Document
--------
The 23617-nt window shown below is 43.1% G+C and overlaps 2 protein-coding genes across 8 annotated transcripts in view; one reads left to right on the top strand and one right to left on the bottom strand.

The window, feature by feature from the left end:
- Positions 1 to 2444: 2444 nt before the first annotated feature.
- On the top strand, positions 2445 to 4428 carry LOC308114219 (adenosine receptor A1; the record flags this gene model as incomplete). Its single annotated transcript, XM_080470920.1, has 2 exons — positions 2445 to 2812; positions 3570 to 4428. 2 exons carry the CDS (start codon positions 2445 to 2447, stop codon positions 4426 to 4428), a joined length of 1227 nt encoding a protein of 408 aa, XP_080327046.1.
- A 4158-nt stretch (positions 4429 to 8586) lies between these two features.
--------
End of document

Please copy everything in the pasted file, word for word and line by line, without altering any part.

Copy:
The 23617-nt window shown below is 43.1% G+C and overlaps 2 protein-coding genes across 8 annotated transcripts in view; one reads left to right on the top strand and one right to left on the bottom strand.

The window, feature by feature from the left end:
- Positions 1 to 2444: 2444 nt before the first annotated feature.
- On the top strand, positions 2445 to 4428 carry LOC308114219 (adenosine receptor A1; the record flags this gene model as incomplete). Its single annotated transcript, XM_080470920.1, has 2 exons — positions 2445 to 2812; positions 3570 to 4428. 2 exons carry the CDS (start codon positions 2445 to 2447, stop codon positions 4426 to 4428), a joined length of 1227 nt encoding a protein of 408 aa, XP_080327046.1.
- A 4158-nt stretch (positions 4429 to 8586) lies between these two features.